Both people and animals can get diarrhea from stress. A new puppy introduced to your family has went through a lot of changes in a short period of time. She's been taken from her mother and siblings. He has been physically relocated from the only environment he's known to a new, unfamiliar one. There was probably some travel involved, if only a short drive in the car. The sights, sounds, smells have changed in his world. He's no longer one of several, but the only puppy in the household. If your family is like most, your new little boy is overwhelmed with attention – he's being handled, talked to and played with more than ever before. Any change can be stressful, even a change for the better. When you think about your puppy and the major adjustments he must make during his first few months of life, it's really not surprising if his GI tract reacts to the stress. Keeping plain yogurt on hand in case this happens to your baby is a great trick to introduce good bacteria into their GI tract.
What is Giardia?
Giardia is an intestinal infection of man and animals caused by protozoan parasite. " It is Not a "Worm", bacteria or Virus. Giardia is a simple one celled parasitic species. The parasite occurs worldwide and is common cause of " Traveler's Diarrhea" in people.
What is Coccidia?
All dogs carry coccidia. But something has got to weaken the immune system of an animal for the protozoa to have an opportunity to take hold and start multiplying. That "something " is usually stress of one kind or another. A loose, stinky stool that can even have streaks of bloody mucus in it usually accompanies coccidia. Some Vets will explain coccidia to their clients by saying the animal is loaded with parasites. This is sometimes interpreted by that client that the animal has worms. Coccidia is not exactly a parasite but can be just as hard to get rid of. A daily supply of yogurt prevents coccidia from getting a foothold as it keeps a good balance of bacteria in the G. I. tract. So long as good bacteria exist in an ample supply in the gut, coccidia can not grow. Coccidia is shed in the stool like a virus. If the animal is not shedding it when a stool sample is taken, the animal can be misdiagnosed as being free of the protozoa. If your puppy is put on antibiotics of any sort, feed yogurt to replenish the good bacteria that is killed off by the antibiotic. It will in no way affect the antibiotic from completing its job but may save your animal from secondary infections caused by an imbalance of good bacteria. When coccidia does exist in the G. I. tract of your puppy, it can easily spread up through the system and into the lungs and if unchecked. The first signs of coccidia is usually a lack of eating properly accompanied by a loose stinky stool and sometimes espneumoniacalating into bouts of hypoglycemia. Coccidia can be transmitted to humans if hands are not washed and contaminated utensils are handled improperly. Coccidia should never be allowed to progress to a point that the puppy's life is threatened. If your puppy shows signs of this disease, immediately seek professional advice and treatment, usually Albon is given.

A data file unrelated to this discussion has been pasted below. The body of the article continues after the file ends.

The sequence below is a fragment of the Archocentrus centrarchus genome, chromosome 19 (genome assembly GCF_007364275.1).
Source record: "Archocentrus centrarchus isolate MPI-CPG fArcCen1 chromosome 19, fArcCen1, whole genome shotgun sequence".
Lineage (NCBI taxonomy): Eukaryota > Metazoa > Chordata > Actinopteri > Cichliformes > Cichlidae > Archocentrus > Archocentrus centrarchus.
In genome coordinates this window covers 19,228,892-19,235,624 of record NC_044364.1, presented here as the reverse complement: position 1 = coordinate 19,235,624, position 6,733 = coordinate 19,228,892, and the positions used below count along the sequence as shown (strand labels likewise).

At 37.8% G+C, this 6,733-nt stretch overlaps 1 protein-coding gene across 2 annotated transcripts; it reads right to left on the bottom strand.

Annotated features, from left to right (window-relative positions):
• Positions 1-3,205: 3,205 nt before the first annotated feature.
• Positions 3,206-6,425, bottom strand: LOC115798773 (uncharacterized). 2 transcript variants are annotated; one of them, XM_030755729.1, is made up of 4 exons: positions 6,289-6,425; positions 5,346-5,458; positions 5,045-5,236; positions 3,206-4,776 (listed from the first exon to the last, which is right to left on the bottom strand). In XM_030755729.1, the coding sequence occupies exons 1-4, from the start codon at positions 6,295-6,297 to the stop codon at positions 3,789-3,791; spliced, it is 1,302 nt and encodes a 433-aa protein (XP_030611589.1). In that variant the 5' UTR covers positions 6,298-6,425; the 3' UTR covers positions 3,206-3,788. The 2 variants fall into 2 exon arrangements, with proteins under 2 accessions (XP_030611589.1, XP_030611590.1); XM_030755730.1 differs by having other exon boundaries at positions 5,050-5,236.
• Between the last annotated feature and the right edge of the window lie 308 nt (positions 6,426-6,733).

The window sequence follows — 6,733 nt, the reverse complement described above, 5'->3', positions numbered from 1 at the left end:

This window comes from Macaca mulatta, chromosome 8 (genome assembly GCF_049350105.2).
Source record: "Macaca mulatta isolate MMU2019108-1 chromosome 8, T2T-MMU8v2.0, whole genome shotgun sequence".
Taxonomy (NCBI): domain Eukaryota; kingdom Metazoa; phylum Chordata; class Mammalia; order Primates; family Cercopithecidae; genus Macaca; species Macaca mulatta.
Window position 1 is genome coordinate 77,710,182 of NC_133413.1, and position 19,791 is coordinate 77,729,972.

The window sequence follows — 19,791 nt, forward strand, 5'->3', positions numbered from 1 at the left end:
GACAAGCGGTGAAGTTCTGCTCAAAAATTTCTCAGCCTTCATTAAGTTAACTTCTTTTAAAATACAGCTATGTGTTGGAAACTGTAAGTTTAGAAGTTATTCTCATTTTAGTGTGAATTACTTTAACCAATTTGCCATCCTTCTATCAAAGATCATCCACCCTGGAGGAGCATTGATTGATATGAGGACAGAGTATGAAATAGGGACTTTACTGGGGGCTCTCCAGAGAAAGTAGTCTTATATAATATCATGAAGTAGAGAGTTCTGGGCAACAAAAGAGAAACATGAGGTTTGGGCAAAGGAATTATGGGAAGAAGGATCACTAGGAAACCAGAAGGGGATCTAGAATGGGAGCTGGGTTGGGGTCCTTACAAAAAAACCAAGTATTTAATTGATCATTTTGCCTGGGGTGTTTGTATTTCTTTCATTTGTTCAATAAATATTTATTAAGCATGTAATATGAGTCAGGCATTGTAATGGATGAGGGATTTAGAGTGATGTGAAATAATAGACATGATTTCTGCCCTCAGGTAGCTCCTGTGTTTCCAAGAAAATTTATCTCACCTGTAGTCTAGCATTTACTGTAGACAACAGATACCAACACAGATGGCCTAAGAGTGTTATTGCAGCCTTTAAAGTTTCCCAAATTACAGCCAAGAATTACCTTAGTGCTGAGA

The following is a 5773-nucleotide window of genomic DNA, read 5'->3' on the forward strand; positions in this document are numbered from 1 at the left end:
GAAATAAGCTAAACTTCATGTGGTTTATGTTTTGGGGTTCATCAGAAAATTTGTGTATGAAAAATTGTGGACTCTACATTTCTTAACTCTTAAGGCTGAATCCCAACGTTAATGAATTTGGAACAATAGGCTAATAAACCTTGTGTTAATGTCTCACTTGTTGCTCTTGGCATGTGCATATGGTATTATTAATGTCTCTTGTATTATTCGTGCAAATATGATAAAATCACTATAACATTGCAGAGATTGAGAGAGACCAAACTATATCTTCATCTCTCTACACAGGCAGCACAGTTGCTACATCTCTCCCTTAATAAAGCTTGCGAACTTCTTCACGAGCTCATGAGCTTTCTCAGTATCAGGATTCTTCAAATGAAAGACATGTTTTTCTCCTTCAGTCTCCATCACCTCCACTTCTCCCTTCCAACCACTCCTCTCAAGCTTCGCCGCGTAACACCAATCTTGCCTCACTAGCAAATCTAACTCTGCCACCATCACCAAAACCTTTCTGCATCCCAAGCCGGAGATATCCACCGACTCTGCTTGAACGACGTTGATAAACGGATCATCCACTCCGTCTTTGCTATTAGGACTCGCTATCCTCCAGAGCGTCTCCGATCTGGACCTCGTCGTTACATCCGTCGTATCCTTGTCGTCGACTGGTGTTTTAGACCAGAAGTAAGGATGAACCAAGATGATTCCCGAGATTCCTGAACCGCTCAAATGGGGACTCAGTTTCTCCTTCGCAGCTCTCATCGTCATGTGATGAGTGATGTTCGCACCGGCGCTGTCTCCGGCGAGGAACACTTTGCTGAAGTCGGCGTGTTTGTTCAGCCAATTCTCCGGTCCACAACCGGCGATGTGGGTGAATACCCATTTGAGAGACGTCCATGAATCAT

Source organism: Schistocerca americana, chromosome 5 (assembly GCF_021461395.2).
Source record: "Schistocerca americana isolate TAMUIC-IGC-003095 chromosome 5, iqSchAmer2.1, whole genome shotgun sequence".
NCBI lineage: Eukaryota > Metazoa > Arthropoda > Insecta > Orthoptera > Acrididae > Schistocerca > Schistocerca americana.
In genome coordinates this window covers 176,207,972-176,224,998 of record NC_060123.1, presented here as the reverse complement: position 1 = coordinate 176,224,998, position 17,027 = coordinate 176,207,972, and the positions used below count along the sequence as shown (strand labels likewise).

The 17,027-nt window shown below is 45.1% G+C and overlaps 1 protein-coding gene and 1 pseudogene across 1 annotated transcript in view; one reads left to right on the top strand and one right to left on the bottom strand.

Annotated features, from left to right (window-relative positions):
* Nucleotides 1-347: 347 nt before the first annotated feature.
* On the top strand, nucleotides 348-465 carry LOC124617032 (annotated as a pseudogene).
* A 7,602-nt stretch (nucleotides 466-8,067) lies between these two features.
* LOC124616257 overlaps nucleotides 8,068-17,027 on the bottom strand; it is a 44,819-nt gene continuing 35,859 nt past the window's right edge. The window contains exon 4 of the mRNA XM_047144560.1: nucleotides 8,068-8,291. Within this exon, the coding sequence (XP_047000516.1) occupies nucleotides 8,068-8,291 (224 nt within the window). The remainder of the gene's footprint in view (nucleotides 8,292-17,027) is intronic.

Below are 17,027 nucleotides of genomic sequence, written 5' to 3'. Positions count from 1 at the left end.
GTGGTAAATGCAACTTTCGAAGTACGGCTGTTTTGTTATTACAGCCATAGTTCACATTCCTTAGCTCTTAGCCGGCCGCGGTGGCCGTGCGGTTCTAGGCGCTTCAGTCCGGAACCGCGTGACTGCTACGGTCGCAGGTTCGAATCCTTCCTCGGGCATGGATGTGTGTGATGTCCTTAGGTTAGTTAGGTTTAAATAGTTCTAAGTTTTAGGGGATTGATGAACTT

How Parvo infection Happens, Why Breeders take Precaution
There is Virus everywhere, on carpet, on every floor, in every yard and park. Virus is shed in the stool for the first two weeks or less after the initial infection but only a tiny portion of infection stool which could be months old depending on the environmental temperature and humidity is needed to infect a non-immune dog. Some dogs become what is called sub clinically infected sick. These animals tend not be confined since no one knows they are infected , thus they can spread virus around a large area depending on where they leave their dropping. When puppies are born, they are completely unable to make antibodies against any infectious invader. They would be totally unprotected except that nature has a created a system to protect them. Their mother secretes a specific type of Milk called Colostrum for the first day or two after giving birth. It contains all the antibodies that the mother dog has circulating in her own body and in this way, she gives her own immune experience to her off-spring These antibodies are protective until they wear off sometime in the first months of the puppy's life.